This is one of those days. I feel it the moment I open my eyes. I instantly loathe that I am awake. I fall into an old habit of calculating how many hours I will have to reasonably be out of my bed before I can crawl back into it without having to feign illness or apologize for not returning a text. Twelve? Maybe if I stay in bed a little longer I can make it eleven. As I close my eyes, hoping for a lessened sentence, the dogs start to rouse. I hear the shuffle of early morning stretches, yawns, and scratches that tell me I don’t have long. The cat paw on my face tells me I am already late. These sounds, these sensations; this is morning and I am not a morning person.
As breakfast preparations for all species begin, I am cranky and short with canine, feline, and human alike. My morning disposition does not discriminate. The coffee grinder interrupts an effort to remind myself that not too long ago my life was quiet because it was empty and sad. I note that I am criticizing my past self, even as I try to focus on the present. I push away thoughts of canceling my day and getting back into bed as I fill my cereal bowl. Gluten free cereal and almond milk. Who is this person and why do I bother? I start out each day like this, with healthy intention but I know I will end it with chocolate. While I should be marveling at my abilities to both set intentions and not be perfect, I instead question the reason for it all.
The thought floats around my head just long enough for me to recognize the voice. I have heard it many times over the years. Deftly, it seeps into my bones through the language of my mind. I know you, depression. We’ve spent plenty of time together. While we go periods without talking at all, when you come back, it’s like you never left. We pick up right where we left off. With thick, critical judgements and sharp, self deprecating descriptions. I can always anticipate you dropping by after I have spent a day or so with your partner in crime, anxiety. In my exhaustion, I do not have the strength to say no to you.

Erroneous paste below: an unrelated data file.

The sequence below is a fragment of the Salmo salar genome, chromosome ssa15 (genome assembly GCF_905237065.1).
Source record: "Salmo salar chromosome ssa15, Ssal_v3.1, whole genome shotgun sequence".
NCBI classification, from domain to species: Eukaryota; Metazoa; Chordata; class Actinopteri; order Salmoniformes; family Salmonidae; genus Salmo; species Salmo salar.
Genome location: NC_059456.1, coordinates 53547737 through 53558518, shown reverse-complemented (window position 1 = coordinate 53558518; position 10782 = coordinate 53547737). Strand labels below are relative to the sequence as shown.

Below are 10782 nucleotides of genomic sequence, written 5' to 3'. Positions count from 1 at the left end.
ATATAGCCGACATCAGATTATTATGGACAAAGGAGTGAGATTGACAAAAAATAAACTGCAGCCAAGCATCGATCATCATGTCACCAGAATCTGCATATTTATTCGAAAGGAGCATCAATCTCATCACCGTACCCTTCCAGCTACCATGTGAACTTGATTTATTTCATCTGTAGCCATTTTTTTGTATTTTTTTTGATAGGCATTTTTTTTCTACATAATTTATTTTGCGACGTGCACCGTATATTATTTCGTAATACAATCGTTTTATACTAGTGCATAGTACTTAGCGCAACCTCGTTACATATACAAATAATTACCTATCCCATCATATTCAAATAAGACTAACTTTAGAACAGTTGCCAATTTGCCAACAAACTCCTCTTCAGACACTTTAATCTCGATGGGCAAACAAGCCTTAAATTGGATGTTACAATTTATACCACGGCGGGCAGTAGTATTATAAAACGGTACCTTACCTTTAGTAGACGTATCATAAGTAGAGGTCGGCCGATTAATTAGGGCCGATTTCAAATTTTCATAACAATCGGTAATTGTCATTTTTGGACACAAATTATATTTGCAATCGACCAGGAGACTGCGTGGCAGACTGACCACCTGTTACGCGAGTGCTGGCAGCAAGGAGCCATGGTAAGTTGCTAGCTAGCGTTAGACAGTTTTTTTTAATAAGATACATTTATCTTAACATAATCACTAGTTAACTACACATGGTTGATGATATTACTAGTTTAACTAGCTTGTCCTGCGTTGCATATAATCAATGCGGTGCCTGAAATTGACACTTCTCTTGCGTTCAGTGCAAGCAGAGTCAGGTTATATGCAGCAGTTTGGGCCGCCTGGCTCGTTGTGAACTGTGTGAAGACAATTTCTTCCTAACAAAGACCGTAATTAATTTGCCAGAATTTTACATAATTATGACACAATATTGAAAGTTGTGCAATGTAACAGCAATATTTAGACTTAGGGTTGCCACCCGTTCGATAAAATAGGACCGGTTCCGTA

The day moves forward as my energy moves in dull spikes. I float in a dissociative nebula of thoughts and motions trying to push through this day that will not end. I am reminded to take a break and eat something. I have no appetite. Stupid interoception. Six hours down, six more to go. I eat something. I chew but don’t taste. The waste of time irritates me, so does the low blood sugar. Whatever.
A few hours later. I can focus no more. I turn off my computer and head upstairs. A dog walk is suggested. I look out the window and a tiny piece of me can actually see that it is beautiful outside. It’s chilly, as early Autumn is supposed be. I layer on a heavy hoodie and a hat. The weight and warmth instantly comfort me. I take the first deep breath I have taken all day. The cool air easily fills my lungs leaving me ever so slightly lighter, looser.
In the car, behind the safety of sunglasses, I can hear the dogs panting as they stick their noses into the wind. They too understand the importance of a lungful of cool fall air. We arrive at the place we will walk. I forget myself and grumble, driving to walk. My depression takes the tone of a curmudgeonly old man fighting change as I step onto trail.